This vintage G-1 flight jacket was made in the early 1960s. It has a half-belt back with bi-swing shoulders, a Conmar zipper front, rust colored mouton collar and knit collar and cuffs.
This vintage jacket started life off as a WWII CFN-24 Colvinex flight suit. These were popular motorcycle jacket conversions post war, due to the relative impracticality of a full length leather flight suit in civilian life, and due to their ease of conversion, with the front zipper having a separable bottom. It is made from goatskin, with a mouton collar, Conmar zipper, chinstrap, under-collar throat latch and belted waist. The owner of this one opted to cut his off at a 3/4 length, requiring it to also be zipped down from the waist to be put on.
This MA-1 was made by I. Spiewak & Sons – Golden Fleece.
This jacket was made by Summit Apparel Corp / Alpha Industries, and is a Jacket, Flyer’s, CWU-36/P nomex flight jacket.
This vintage jacket was made in the late 1930s-early 1940s. It is made from brown capeskin leather in the aviator style so popular in that time period. It has an offset zipper, broad lapels and collar, handwarmer pockets, a zipped breast pocket and zipped map pocket. It has a half-belt back. The main zipper is an early Crown, with a square topped stopbox and teeth very similar to a Talon (pre-chevron teeth, pre-two way teeth). The back is painted with nose art close to a Disney/Roald Dahl gremlin, with horned flight helmet and parachute harness, but with a pointy mosquito or bird nose. The lining is missing.
This jacket was made by Ralph Lauren, inspired by the WWII USN M-421a summer flight jacket. It is made of lightweight cotton twill, unlined, with a half-belt back, bi-swing shoulders, a bell shaped Talon zip, flapped patch pockets, the left of which has a pen slot, and an internal vertical snapped breast pocket.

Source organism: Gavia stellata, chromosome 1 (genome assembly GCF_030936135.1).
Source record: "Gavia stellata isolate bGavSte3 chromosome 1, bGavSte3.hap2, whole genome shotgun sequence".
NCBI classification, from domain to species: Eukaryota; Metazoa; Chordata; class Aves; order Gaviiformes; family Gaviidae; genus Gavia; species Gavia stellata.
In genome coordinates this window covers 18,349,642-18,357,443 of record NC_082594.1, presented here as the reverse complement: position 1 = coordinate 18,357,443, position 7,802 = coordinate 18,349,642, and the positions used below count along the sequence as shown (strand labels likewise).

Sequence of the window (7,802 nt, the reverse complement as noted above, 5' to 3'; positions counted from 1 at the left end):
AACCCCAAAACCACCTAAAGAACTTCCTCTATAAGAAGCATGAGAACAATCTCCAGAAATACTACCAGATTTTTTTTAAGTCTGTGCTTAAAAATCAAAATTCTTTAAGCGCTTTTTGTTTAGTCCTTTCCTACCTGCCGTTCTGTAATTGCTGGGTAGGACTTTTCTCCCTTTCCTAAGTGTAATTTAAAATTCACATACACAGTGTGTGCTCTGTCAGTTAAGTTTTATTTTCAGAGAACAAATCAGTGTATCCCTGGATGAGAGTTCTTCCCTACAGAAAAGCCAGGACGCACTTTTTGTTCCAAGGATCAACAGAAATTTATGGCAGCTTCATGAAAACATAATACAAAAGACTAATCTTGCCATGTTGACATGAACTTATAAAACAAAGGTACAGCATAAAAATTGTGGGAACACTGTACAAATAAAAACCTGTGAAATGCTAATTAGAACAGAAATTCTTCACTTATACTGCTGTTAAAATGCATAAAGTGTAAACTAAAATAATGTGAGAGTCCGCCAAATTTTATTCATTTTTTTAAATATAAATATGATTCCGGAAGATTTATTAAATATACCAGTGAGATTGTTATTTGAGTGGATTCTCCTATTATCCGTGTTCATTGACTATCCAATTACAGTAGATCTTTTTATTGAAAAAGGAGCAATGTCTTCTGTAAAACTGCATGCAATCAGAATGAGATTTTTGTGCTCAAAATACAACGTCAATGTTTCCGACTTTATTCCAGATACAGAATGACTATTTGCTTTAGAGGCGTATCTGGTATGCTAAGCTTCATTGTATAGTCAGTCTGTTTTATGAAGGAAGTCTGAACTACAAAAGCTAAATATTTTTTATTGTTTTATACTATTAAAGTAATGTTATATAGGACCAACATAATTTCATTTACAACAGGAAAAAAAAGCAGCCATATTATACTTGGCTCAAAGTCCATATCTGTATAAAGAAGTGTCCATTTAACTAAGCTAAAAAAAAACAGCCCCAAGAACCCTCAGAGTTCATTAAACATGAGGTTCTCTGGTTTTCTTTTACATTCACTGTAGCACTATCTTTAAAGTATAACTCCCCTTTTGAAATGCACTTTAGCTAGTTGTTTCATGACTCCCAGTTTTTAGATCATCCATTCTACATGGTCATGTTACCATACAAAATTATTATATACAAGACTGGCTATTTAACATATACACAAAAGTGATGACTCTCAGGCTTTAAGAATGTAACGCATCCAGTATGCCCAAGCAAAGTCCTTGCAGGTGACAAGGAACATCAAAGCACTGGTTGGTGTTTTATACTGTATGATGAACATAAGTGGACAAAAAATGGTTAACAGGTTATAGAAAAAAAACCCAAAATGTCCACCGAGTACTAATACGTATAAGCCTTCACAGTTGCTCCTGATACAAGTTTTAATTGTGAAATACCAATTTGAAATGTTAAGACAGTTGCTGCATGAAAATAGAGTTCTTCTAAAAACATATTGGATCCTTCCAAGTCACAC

Chest (pit to pit): 25-1/2″ (doubled = 51″)
Shoulder to shoulder: 20″
Sleeve (shoulder to cuff): 24-3/4″
Length (base of collar to hem): 26″
This vintage jacket was made in Kansas City, Missouri, as a civilian version of the US army B-2 Flight jacket, issued in the early 1930s, and replaced by the B-3 in 1934. The army version was made of horsehide, with a single breast pocket, attached belt zippered cuffs on the inside of the wrist, and a full alpaca lining and mouton collar. This jacket was produced with a civilian label and a few alterations to the pattern. This jacket is made from capeskin, and with handwarmer pockets instead the large breast patch pocket that was universally removed from the army production version. This jacket has an off-center Talon main zipper, with bell-shaped slider and unmarked diagonal-stripe sunburst stopbox. The sleeves have zipper cuffs, with early pattern United Carr snaps and bell shaped talon zippers. The jacket has heavy wear, and the label has been partially worn away. The remaining text reads “aviation” and “Kansas City Mo”. There is a remnant of what looks to be a wing logo. The size tag is of the black and yellow design used on military jackets, and the pocket linings are the distinctive shade of twill used in the linings of A-2 jackets. These details point to this jacket having been made as part of a specialized civilian aviator’s line by a manufacturer which held a military jacket contract.
Chest (pit to pit): 21-1/2″ (doubled = 43″)
Shoulder to shoulder: 16″
Sleeve (shoulder to cuff): 24″
Length (base of collar to hem): 22″
This vintage jacket was made in California in the early 1950s from imported Goat Skin. It was made by All Weather Garment. The jacket is made in a post-war “bomber jacket” style, which takes elements of the A-2 flight jacket and melds them with other pre-war civilian styles to make something new. The jacket has patch pockets with scalloped pocket flaps and angled corners, epaulettes, a shirt style collar, knit cuffs and waistband and a Talon zipper of the style only used in the early 1950s, with the unmarked wide rib stopbox and square hole slider. The jacket has a quilted liner. With a 54″ chest, this would best fit someone who wears a 48-50 long. These early jackets are difficult to find in these larger sizes, especially in such an excellent state of preservation.
Chest (pit to pit): 27″ (doubled = 54″)
Shoulder to shoulder: 21-1/2″
Sleeve (shoulder to end of knit): 27″
Length (base of collar to end of waistband): 26-1/2″